May 23, 2007
OLYMPIA, Wash. – Staff members at the state agency that regulates pipeline safety are recommending a $2 million penalty against Puget Sound Energy (PSE) for failing to keep accurate and complete documentation of suspected gas leaks.
After reviewing PSE’s natural-gas pipeline inspection records over a four-year period, staff members of the Washington Utilities and Transportation Commission (UTC) allege PSE’s contractor, Pilchuck Contractors, Inc., violated recordkeeping rules by intentionally filling out leak-inspection reports with incorrect information or changing those reports to reflect compliance. The UTC staff identified 209 violations during an audit of the company’s pipeline safety records from January 2002 through December 2005.
Although PSE’s pipeline safety records were prepared and maintained by its Kirkland-based subcontractor, Pilchuck, PSE is responsible by law for ensuring its pipeline system complies with state pipeline-safety requirements.
The three-member commission is not bound by its staff recommendations and will set a schedule for hearing this complaint in the near future. If the UTC rules against PSE, the utility company would not be allowed to recover the penalties from ratepayers in any future rate case.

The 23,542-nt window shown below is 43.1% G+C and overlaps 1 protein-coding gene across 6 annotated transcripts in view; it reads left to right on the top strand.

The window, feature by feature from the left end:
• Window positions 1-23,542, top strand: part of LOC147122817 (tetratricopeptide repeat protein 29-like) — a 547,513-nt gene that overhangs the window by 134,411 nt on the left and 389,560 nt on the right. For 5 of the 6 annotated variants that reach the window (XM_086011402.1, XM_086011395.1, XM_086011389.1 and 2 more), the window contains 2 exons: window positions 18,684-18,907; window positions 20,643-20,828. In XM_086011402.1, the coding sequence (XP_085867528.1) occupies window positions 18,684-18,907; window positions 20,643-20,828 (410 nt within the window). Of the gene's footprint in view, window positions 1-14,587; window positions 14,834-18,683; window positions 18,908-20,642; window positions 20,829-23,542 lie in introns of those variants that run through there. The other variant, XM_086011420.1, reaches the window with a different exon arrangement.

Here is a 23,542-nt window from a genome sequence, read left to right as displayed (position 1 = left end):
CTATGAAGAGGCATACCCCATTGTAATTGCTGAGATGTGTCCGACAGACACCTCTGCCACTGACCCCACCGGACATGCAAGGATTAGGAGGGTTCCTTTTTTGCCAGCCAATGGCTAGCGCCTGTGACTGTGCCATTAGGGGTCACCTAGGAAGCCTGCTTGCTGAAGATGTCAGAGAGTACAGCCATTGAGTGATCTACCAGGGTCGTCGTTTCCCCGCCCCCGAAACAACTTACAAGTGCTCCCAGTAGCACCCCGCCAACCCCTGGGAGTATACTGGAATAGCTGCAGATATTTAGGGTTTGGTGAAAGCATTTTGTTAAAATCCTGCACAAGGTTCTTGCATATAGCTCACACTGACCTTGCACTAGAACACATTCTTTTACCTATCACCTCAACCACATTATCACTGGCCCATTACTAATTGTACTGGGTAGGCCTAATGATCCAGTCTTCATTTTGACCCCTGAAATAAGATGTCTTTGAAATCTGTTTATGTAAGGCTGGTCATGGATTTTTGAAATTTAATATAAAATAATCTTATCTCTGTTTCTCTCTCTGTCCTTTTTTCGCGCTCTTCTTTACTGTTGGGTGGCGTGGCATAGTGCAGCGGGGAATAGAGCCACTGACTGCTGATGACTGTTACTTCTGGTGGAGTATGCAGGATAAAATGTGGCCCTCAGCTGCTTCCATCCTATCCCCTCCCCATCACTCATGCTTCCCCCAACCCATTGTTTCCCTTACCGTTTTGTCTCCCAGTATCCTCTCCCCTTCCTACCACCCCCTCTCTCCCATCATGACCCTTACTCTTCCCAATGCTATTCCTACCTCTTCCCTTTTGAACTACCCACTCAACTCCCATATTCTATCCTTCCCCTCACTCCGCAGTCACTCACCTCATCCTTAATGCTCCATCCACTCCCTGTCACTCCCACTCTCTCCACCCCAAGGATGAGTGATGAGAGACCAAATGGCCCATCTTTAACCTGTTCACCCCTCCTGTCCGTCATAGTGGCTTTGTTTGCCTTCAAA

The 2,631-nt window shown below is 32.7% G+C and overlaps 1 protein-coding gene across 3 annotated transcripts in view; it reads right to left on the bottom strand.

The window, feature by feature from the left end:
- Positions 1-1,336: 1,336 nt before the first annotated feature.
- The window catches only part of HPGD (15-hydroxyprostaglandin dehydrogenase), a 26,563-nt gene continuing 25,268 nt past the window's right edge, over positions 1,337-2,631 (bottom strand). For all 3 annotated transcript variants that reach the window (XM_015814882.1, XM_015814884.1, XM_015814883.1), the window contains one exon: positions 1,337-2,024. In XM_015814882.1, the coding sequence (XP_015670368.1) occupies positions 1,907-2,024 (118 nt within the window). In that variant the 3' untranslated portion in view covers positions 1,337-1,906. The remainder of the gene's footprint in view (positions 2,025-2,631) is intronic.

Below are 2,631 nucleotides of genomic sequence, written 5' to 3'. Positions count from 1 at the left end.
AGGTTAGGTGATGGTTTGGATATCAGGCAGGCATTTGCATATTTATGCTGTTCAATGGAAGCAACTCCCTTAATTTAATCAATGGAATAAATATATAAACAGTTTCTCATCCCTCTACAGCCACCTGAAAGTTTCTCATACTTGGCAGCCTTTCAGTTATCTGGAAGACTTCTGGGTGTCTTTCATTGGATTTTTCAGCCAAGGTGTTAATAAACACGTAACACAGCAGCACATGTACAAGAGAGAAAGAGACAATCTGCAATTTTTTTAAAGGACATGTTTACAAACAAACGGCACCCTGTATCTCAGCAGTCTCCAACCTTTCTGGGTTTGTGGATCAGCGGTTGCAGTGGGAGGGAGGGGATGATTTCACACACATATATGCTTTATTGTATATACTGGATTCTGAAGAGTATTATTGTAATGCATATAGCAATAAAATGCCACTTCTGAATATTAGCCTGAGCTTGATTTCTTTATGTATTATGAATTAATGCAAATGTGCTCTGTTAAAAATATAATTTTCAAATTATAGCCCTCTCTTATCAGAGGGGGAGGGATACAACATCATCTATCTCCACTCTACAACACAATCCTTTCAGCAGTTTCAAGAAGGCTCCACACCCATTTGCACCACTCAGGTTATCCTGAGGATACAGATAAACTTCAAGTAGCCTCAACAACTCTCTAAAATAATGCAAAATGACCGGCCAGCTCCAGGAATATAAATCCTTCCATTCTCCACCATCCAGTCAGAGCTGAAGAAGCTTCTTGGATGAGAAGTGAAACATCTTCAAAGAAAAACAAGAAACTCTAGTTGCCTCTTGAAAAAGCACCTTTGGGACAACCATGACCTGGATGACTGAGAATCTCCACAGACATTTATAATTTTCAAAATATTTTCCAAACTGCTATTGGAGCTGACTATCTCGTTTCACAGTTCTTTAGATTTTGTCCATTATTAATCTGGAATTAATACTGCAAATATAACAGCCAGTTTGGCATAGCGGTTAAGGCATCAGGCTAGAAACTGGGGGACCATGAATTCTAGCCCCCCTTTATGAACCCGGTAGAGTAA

The UTC monitors PSE’s compliance with pipeline-safety regulations, including its pipeline-safety records, for the company’s 11,350 mile natural-gas distribution system in Washington.
The state’s pipeline-safety program depends in large part on the accuracy and reliability of pipeline-safety records prepared by the regulated companies. State regulations require PSE to maintain records containing the specific dates and times a suspected leak was investigated and the name of the person who performed the inspection.
PSE must maintain its gas-leak records for as long as the pipeline is in use. PSE’s operating manual requires inspections of “phantom leaks,” where a reported leak is investigated but no leak is found. PSE must do a follow-up inspection within 30 days by a second person not involved with reporting the original phantom leak.
In examining the company’s pipeline-safety records, UTC staff members found several instances where PSE was unable to provide original gas-leak records. They also discovered numerous inspection reports allegedly filled out by someone other than the person who conducted the inspection. In still other instances, the required follow-up inspections were allegedly not performed within 30 days.
PSE is the state’s largest electrical and natural gas utility, serving more than 1 million electric and 718,000 natural-gas customers in 11 counties, primarily in Western Washington.
Staff contact: Tim Sweeney
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